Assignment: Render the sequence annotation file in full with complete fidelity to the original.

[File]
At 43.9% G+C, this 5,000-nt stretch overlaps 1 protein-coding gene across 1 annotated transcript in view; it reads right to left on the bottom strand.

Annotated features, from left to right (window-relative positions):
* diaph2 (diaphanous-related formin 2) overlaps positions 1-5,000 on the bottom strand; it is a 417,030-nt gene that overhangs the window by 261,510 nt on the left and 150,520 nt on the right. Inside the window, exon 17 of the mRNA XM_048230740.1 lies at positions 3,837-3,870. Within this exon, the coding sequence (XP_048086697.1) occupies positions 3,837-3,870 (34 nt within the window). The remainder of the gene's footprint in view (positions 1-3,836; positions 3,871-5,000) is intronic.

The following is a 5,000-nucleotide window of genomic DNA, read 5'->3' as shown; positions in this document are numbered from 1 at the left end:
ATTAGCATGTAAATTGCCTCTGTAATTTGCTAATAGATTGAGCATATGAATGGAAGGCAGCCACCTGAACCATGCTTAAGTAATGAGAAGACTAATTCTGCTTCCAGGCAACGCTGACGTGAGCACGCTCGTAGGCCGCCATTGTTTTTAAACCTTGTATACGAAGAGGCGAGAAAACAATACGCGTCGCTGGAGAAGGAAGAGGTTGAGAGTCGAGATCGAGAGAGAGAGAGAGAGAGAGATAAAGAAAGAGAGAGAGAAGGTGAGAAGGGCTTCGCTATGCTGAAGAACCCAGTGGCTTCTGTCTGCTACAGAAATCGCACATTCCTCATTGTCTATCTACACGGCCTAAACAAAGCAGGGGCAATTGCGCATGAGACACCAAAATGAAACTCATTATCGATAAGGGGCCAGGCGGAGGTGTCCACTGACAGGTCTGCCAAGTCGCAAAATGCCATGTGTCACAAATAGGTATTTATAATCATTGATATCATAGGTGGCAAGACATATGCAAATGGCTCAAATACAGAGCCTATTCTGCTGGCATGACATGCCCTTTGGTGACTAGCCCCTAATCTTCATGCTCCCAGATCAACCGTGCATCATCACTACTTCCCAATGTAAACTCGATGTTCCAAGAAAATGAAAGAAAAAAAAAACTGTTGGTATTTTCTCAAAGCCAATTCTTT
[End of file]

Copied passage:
At 43.9% G+C, this 5,000-nt stretch overlaps 1 protein-coding gene across 1 annotated transcript in view; it reads right to left on the bottom strand.

Annotated features, from left to right (window-relative positions):
* diaph2 (diaphanous-related formin 2) overlaps positions 1-5,000 on the bottom strand; it is a 417,030-nt gene that overhangs the window by 261,510 nt on the left and 150,520 nt on the right. Inside the window, exon 17 of the mRNA XM_048230740.1 lies at positions 3,837-3,870. Within this exon, the coding sequence (XP_048086697.1) occupies positions 3,837-3,870 (34 nt within the window). The remainder of the gene's footprint in view (positions 1-3,836; positions 3,871-5,000) is intronic.

The following is a 5,000-nucleotide window of genomic DNA, read 5'->3' as shown; positions in this document are numbered from 1 at the left end:
ATTAGCATGTAAATTGCCTCTGTAATTTGCTAATAGATTGAGCATATGAATGGAAGGCAGCCACCTGAACCATGCTTAAGTAATGAGAAGACTAATTCTGCTTCCAGGCAACGCTGACGTGAGCACGCTCGTAGGCCGCCATTGTTTTTAAACCTTGTATACGAAGAGGCGAGAAAACAATACGCGTCGCTGGAGAAGGAAGAGGTTGAGAGTCGAGATCGAGAGAGAGAGAGAGAGAGAGATAAAGAAAGAGAGAGAGAAGGTGAGAAGGGCTTCGCTATGCTGAAGAACCCAGTGGCTTCTGTCTGCTACAGAAATCGCACATTCCTCATTGTCTATCTACACGGCCTAAACAAAGCAGGGGCAATTGCGCATGAGACACCAAAATGAAACTCATTATCGATAAGGGGCCAGGCGGAGGTGTCCACTGACAGGTCTGCCAAGTCGCAAAATGCCATGTGTCACAAATAGGTATTTATAATCATTGATATCATAGGTGGCAAGACATATGCAAATGGCTCAAATACAGAGCCTATTCTGCTGGCATGACATGCCCTTTGGTGACTAGCCCCTAATCTTCATGCTCCCAGATCAACCGTGCATCATCACTACTTCCCAATGTAAACTCGATGTTCCAAGAAAATGAAAGAAAAAAAAAACTGTTGGTATTTTCTCAAAGCCAATTCTTT